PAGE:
|Title||Draft genome sequence of the Antarctic green alga Chlamydomonas sp. UWO241|
|Publication Type||Journal Article|
|Year of Publication||2021|
|Authors||Zhang, X, Cvetkovska, M, Morgan-Kiss, RM, Hüner, NPA, Smith, DRoy|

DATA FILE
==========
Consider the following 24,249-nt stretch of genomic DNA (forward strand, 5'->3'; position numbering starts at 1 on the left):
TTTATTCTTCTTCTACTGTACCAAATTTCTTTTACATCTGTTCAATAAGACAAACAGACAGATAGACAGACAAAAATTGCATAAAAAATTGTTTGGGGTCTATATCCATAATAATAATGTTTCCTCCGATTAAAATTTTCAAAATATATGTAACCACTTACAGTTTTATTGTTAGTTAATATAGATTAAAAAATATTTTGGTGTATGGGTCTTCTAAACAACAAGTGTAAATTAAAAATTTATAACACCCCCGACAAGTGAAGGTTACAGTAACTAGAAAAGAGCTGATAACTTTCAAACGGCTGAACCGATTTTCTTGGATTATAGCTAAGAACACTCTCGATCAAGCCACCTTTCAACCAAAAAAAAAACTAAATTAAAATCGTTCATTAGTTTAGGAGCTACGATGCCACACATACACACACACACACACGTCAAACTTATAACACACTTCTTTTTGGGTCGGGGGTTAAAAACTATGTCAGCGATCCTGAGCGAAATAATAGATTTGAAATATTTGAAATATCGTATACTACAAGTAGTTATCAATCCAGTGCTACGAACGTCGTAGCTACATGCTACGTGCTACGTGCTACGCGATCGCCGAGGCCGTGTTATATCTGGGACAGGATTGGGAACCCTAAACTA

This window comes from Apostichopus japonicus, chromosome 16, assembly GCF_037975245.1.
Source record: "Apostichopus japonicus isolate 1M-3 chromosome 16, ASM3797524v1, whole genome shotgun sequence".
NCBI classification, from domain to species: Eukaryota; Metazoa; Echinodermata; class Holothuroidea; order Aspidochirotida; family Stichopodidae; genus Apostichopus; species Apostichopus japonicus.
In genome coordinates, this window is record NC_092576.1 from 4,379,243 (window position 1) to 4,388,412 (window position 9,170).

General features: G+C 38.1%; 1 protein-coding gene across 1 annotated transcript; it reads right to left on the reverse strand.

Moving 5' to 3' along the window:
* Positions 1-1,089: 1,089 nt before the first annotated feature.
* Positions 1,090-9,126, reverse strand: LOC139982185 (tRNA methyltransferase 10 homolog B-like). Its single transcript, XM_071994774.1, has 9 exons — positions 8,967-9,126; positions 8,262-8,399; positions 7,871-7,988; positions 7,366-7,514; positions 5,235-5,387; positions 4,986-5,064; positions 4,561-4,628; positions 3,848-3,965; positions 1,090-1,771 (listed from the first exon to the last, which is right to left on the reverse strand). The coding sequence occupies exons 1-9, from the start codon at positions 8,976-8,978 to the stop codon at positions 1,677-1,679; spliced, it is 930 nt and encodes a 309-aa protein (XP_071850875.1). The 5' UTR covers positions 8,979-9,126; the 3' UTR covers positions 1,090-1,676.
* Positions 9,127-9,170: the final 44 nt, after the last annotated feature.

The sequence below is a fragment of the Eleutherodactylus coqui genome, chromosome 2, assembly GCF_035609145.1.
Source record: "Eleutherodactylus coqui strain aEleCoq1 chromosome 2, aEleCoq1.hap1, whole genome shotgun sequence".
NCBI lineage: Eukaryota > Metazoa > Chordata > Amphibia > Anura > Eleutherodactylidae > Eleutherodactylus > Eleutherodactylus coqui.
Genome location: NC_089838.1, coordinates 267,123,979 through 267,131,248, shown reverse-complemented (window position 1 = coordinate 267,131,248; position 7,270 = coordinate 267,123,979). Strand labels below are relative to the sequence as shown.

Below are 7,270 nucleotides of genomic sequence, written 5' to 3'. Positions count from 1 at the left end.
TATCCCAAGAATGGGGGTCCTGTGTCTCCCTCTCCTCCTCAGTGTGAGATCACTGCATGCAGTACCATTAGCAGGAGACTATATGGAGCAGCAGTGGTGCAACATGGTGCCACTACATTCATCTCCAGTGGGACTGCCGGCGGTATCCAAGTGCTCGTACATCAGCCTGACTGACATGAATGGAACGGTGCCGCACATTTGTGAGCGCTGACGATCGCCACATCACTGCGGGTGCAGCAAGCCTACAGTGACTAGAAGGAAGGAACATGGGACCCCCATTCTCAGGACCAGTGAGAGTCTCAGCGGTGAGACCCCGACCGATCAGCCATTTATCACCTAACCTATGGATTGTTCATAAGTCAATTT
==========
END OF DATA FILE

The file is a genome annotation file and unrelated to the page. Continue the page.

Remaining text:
Antarctica is home to an assortment of psychrophilic algae, which have evolved various survival strategies for coping with their frigid environments. Here, we explore Antarctic psychrophily by examining the ∼212 Mb draft nuclear genome of the green alga Chlamydomonas sp. UWO241, which resides within the water column of a perennially ice-covered, hypersaline lake. Like certain other Antarctic algae, UWO241 encodes a large number (≥37) of ice-binding proteins, putatively originating from horizontal gene transfer. Even more striking, UWO241 harbors hundreds of highly similar duplicated genes involved in diverse cellular processes, some of which we argue are aiding its survival in the Antarctic via gene dosage. Gene and partial gene duplication appear to be an ongoing phenomenon within UWO241, one which might be mediated by retrotransposons. Ultimately, we consider how such a process could be associated with adaptation to extreme environments but explore potential non-adaptive hypotheses as well.